Contemporary Review / Review

Train to Busan

by Alistair Bennie Underwood


Train to Busan is a 2016 South Korean Zombie film. This movie reminded me why I loved zombie fiction and  zombies in general. This movie deserves to be on the list of any fan of either, or even if you are bored and want a new movie to sink your teeth into. If you want to get into zombies, this is a must see for anyone new to the enormous library of literature, movies and comics that relate to the undead abominations.

This movie isn’t really about the zombies; It is about the people, and how people react in an emergency situation and ultimately come to be their true and best selves. The film stars Gong Yoo as Seok-woo, a hard working man with a young daughter, who he typically neglects for work, and a divorced wife. For his daughter’s birthday, he agrees to bring her to his divorced wife who his daughter has not seen for a very long time. This just so occurs during the beginning of a zombie outbreak across the entire world. The government scrambles to contain and control it.

All of the action happens on a train and within the small group of characters including Seok-woo, his daughter, a professional wrestler, his pregnant wife, a baseball player, and a couple of elderly sisters to name just a few of them. While there are stereotypical characters and moments,  a lot of it is done with such dedication that you find yourself engrossed by the dialogue and raw emotion behind each delivered line and stray look.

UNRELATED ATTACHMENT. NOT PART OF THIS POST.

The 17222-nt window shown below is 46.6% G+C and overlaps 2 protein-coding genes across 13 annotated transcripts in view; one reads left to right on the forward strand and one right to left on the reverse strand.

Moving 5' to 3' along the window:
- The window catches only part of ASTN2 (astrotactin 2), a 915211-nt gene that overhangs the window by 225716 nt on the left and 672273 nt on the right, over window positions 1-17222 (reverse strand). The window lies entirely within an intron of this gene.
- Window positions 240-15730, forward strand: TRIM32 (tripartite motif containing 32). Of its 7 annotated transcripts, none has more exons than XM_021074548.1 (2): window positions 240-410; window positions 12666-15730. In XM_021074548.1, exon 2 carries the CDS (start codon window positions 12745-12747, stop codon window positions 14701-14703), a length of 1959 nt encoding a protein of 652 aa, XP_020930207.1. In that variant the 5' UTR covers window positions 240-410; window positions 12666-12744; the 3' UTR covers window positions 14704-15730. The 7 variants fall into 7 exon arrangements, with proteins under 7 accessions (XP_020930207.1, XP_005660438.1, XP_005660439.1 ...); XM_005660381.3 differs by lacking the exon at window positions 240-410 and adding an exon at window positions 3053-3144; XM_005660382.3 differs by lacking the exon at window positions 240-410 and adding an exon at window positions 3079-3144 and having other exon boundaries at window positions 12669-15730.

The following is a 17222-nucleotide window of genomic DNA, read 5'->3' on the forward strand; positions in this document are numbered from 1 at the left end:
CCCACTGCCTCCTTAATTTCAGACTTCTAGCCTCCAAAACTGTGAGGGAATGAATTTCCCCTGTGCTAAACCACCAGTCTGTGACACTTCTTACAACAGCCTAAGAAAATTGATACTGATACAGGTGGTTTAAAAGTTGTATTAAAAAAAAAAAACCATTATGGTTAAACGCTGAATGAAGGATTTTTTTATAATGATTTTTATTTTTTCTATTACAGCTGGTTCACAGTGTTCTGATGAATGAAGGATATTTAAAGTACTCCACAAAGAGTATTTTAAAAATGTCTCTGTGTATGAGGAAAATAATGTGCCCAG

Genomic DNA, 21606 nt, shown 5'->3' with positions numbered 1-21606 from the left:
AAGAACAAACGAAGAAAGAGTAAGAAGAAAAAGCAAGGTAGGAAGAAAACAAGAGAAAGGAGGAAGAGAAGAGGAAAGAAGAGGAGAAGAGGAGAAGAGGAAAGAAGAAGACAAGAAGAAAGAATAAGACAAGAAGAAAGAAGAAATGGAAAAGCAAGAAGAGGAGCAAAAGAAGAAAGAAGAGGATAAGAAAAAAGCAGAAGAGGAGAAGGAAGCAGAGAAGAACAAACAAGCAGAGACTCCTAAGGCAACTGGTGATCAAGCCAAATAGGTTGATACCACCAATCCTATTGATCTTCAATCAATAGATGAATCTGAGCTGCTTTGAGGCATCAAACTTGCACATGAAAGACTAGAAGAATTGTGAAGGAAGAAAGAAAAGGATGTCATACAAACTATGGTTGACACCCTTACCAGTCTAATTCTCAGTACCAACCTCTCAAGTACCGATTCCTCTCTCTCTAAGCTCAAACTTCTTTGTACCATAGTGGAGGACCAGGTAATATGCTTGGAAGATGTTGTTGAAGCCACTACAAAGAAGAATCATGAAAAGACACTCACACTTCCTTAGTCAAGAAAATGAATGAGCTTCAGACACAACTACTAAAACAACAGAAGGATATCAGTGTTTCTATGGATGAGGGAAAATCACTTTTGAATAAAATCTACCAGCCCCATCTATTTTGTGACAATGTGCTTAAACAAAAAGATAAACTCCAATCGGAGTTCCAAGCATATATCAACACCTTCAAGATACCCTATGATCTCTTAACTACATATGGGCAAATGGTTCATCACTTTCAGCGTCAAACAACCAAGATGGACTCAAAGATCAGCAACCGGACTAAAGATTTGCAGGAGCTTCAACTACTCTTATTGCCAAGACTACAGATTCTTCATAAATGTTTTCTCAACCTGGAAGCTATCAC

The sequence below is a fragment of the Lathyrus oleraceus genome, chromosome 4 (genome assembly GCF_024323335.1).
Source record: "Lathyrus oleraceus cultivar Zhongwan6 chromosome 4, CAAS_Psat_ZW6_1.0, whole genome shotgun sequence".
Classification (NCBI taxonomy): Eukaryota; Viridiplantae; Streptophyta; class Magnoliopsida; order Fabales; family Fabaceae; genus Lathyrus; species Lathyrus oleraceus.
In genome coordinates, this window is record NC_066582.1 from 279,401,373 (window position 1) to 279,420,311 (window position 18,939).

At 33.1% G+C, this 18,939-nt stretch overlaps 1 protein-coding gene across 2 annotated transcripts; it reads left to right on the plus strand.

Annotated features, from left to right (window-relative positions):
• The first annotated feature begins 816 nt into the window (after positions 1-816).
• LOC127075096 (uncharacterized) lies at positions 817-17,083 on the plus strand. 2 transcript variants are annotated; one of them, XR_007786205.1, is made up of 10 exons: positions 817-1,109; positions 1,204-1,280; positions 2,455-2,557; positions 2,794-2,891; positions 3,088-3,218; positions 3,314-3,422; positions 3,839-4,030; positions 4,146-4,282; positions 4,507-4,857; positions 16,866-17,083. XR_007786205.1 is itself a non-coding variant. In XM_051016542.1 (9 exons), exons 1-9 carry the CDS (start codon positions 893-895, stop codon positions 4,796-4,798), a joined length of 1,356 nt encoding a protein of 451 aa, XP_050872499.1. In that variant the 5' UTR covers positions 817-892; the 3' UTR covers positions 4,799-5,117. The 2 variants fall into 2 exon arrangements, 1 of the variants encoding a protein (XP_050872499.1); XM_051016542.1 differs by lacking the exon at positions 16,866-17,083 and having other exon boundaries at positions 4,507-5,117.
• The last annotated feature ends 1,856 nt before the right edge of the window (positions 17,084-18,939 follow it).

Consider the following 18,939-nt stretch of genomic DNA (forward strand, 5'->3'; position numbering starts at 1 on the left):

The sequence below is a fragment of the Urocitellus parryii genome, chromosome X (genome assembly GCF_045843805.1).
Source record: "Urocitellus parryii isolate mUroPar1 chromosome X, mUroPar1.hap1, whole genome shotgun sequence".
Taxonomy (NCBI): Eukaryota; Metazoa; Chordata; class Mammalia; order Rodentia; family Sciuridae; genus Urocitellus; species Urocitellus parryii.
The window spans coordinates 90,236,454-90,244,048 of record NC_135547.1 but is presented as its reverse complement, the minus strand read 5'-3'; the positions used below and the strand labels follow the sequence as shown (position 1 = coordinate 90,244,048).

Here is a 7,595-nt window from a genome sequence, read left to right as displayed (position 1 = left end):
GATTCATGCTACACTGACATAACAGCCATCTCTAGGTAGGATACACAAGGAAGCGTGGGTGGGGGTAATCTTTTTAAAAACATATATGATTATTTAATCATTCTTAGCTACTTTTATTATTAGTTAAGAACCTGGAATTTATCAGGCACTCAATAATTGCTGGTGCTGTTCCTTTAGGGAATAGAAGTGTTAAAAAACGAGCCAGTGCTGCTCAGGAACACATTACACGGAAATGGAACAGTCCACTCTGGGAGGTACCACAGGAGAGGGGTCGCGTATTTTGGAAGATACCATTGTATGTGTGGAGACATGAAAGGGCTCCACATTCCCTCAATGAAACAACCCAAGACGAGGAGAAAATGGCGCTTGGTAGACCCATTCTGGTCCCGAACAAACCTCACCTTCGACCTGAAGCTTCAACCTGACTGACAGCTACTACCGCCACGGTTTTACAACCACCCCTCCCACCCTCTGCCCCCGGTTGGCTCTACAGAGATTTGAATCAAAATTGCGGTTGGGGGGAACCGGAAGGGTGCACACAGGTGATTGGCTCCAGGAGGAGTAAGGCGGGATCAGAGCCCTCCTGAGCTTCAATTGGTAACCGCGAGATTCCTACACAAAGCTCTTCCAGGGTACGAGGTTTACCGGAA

The movie is ultimately about reaching a destination as a better person, and caring for people who mean nothing to you. That is the only way to actually survive a calamity of this proportion; people have to come together to survive.

This is not exclusively a lesson that Seok-woo needs to learn, as many other characters have to learn something to abandon their own selfish natures and personal agendas. A homeless man must learn to not exclusively take and sneak and a high schooler must learn to actually speak out his emotions, to name a couple. Admittedly, there are a few characters that fall into cliched actions and choices but you hardly care because you feel engrossed by them.

This movie is World War Z done with dignity and actual care for the genre and story that they are actually trying to tell. The filmmakers have you care about the characters no matter how two dimensional you might think they are. The zombies are ridiculously fast but they are not a wave.You still get the horrible foreboding sense that this is a natural calamity given a human form.

It even has one of the greatest zombie fight scenes I’ve ever seen. In fact, it’s one of the greatest action scenes I have ever seen in a movie. It is as magical as it is crazy. If you do not mind reading subtitles then definitely support this strange mixture of cliches and good old fashioned zombie violence that ends up feeling very fresh and new.

4 out of 5 stars


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